Tuesday, January 9, 2018
Ana Rodriguez Soto - Florida Catholic newspaper
MIAMI | Ricardo Castro will never forget his first meeting with Father Oscar Sarmiento.
A 20-year-old who attended the Sunday evening Mass at St. Joseph on Miami Beach, Castro had decided that day would be his last at that church. “I remember saying to God … I need to go somewhere where I can be fed.”
The celebrant was new in the parish. But when he started preaching, Castro said, “it was like God speaking directly to me.”
After Mass, another parishioner, seeing that he was a young adult, invited Castro to stay for a group meeting. “That’s Father Oscar,” she told him, “you have to meet him.”
Castro looked down the aisle toward the entrance of the church, where Father Sarmiento was greeting parishioners. Still in his vestments, the priest turned around and started walking toward the sanctuary.
“He has this huge smile on his face. He’s walking from the back of the church with his arms wide open. I’m thinking, who’s he going to greet? And he came right up to me and he embraced me like a father embraces his son. I’ll never forget what he told me,” Castro said, tearing up at the memory. “My son, I’ve been waiting my whole life for you. I want you to stay.”
It was the beginning of a years-long friendship that evolved into kinship. “I’m one of his spiritual children,” Castro said. “Honestly, I felt like I was his son.”
Father Sarmiento, a late vocation with a gift for mentoring young people, died Jan. 6 at age 77, after 35 years of priesthood.
Castro was at his bedside when he died. A few hours earlier, he and other not-so-young adult members of that St. Joseph group —Caminando con Jesus (Walking with Jesus) — had gathered in his hospice room at St. Catherine’s West, in Hialeah Gardens, to pray and sing the songs they used to sing at their retreats.
“He was like our father. Our protector. Our guider. He married us, baptized our children,” said Castro, a teacher at Nativity School in Hollywood.
He would follow Father Sarmiento to St. Edward in Pembroke Pines, where they started another young adult group, through which Castro met and fell in love with his wife. “We have three kids now,” he said.
Ordained for the Diocese of Pensacola-Tallahassee, Father Sarmiento worked in South Florida from 1992 until his retirement in 2009. An only son, he had obtained permission to work here to look after his mother, who suffered from Alzheimer’s.
“One time when she went to visit him in Tallahassee and she came back she was lost for three days. He decided that he needed to look after her and got permission to come to Miami,” said Hope Sadowski, a parishioner at St. Joseph, where Father Sarmiento served as parochial vicar from 1996 to 2003.
Sadowski, who works as executive assistant in the archdiocesan Office of Schools, described Father Sarmiento as a very dedicated priest who “took care of the young, especially kids that might have been here undocumented. He protected those kids. He was like a shepherd guiding the flock.”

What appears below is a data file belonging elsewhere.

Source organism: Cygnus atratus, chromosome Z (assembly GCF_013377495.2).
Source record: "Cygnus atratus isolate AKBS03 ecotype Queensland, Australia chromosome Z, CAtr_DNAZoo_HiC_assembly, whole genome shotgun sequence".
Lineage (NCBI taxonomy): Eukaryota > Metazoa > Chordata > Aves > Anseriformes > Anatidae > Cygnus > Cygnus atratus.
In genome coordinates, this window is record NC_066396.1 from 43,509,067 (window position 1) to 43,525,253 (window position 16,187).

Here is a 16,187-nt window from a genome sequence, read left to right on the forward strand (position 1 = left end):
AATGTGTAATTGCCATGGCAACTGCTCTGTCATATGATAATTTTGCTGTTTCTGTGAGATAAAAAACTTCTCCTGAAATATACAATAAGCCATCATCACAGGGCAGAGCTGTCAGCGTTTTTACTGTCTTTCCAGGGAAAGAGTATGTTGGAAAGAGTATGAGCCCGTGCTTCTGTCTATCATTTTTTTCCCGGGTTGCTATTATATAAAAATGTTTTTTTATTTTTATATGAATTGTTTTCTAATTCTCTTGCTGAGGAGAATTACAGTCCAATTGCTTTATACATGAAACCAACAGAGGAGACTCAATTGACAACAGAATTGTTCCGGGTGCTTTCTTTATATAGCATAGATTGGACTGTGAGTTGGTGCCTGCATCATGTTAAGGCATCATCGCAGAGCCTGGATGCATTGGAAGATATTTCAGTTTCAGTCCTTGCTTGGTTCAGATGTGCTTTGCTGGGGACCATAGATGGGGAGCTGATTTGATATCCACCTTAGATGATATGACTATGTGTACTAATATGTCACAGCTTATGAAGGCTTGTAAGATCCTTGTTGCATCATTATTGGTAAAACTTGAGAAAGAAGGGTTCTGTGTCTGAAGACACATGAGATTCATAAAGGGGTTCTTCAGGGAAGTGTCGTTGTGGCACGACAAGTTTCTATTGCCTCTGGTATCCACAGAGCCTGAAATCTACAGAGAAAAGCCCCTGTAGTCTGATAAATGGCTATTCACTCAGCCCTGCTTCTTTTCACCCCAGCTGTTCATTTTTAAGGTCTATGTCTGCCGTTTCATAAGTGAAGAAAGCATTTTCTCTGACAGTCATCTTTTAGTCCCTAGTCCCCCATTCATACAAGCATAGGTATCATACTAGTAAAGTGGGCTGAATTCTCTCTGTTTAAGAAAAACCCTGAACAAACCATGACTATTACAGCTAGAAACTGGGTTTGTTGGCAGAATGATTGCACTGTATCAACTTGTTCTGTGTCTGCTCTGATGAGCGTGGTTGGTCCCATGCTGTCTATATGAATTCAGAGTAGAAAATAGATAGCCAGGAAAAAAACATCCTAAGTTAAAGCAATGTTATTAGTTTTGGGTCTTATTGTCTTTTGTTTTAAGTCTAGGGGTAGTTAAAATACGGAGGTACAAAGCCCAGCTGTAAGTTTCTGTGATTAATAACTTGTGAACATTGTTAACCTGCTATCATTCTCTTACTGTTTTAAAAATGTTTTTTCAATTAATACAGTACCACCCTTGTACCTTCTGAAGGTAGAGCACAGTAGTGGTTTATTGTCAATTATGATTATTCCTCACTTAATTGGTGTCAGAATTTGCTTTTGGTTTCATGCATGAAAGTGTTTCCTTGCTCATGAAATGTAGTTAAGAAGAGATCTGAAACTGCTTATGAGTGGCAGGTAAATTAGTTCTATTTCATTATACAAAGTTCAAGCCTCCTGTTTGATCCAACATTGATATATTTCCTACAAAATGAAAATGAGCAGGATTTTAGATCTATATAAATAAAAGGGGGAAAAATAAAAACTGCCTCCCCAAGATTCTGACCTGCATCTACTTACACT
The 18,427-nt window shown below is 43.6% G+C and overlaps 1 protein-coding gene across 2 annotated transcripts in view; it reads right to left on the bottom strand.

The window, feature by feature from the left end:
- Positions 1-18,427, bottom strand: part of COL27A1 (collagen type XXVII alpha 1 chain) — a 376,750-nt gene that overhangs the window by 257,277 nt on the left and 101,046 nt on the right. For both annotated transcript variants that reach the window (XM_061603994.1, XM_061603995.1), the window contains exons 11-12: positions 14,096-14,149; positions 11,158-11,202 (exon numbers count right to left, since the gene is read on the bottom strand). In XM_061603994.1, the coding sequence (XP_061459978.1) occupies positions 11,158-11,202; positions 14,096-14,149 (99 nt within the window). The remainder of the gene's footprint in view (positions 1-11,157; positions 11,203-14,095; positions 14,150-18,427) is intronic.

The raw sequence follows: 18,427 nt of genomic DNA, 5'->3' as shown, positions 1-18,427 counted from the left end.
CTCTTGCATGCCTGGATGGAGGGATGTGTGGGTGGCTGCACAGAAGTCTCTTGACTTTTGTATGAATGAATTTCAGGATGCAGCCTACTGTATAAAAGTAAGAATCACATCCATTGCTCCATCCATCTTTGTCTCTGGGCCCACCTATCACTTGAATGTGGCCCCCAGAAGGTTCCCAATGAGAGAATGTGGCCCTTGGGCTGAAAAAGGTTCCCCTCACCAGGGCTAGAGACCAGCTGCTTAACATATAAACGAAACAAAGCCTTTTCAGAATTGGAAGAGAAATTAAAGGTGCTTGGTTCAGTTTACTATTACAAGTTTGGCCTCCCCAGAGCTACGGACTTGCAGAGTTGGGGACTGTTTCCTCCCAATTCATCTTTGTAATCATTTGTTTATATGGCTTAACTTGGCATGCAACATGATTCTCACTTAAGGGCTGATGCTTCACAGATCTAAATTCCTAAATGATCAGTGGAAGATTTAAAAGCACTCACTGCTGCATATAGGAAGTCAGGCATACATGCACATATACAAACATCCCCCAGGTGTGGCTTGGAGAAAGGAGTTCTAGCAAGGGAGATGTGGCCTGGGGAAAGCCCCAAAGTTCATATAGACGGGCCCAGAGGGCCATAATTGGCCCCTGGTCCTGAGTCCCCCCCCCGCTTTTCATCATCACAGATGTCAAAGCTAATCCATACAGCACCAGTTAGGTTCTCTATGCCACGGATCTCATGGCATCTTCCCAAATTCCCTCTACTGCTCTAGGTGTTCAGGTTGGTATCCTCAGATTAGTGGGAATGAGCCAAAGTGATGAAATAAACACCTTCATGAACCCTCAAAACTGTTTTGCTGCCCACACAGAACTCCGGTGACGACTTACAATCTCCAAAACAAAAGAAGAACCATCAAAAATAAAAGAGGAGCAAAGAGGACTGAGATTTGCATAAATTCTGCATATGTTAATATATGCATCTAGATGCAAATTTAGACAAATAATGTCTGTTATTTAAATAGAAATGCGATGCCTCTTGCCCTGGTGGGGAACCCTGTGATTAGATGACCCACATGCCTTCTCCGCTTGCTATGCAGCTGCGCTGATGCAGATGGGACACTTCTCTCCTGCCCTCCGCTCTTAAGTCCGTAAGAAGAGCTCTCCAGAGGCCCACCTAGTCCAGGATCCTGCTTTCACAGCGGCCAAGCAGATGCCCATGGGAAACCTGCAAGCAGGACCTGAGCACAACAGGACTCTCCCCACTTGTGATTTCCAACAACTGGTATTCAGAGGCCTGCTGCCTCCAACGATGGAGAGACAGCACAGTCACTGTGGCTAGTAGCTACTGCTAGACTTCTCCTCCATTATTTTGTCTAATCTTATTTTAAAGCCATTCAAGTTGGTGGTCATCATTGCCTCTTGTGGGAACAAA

In fact, it was those young adult group members, among them Castro, who moved Father Sarmiento back to Miami from Tallahassee after they realized he, too, had developed Alzheimer’s. “We all stepped in to ensure that Father would be safe,” said Castro.
“It has been amazing how they showed their love and care for him,” said Sadowski, recalling what they told her: “He took care of us when we were young. Now it’s our turn to take care of him.”
Oscar Sarmiento was born Nov. 8, 1940 in Havana, Cuba, and came to the U.S. with his mother in the early 1960s. He obtained a bachelor’s degree in art from Florida State University but basically worked at odd jobs until heeding a call to priesthood in his 30s. Castro said those jobs included working at a chicken-and-egg hatchery in New York and as a guide, snorkeling and water skiing instructor for Club Med in Tahiti.
His path to the priesthood began when he attended a large gathering of the Catholic Charismatic Renewal.
“He got really, really angry and felt that the people were being misled,” recalled Castro, so he walked out, fuming. But as he crossed the street to get to his car, “a power came over him, so much that it drove him to his knees in the middle of the crosswalk. He later came to call it an outpouring of the Spirit. He felt so much love, God’s love, at that moment that he knew he had to change.”
The call to priesthood came later, while he was serving as a volunteer in prison ministry. His job was to collect the food trays from inmates in isolation. The trays would be passed through an opening in the cell. One time he knocked on the door but no tray came out. So he put both of his hands through the opening to reach for the tray. One of the inmates, a young adult, “put his face into Father’s hands and started crying into his hands. And he said it was that very moment that he answered God’s call,” Castro said.
Father Sarmiento was ordained Nov. 27, 1982. While in South Florida, he also served as parochial vicar at San Isidro, Pompano Beach (1992-95), St. John the Apostle, Hialeah (1995-96), and St. Edward (2003-09).
Funeral services will take place Wednesday evening, Jan. 10, at Nativity Church, 5220 Johnson St., Hollywood. The viewing at 7:30 p.m. will be followed by a funeral Mass at 8:30 p.m.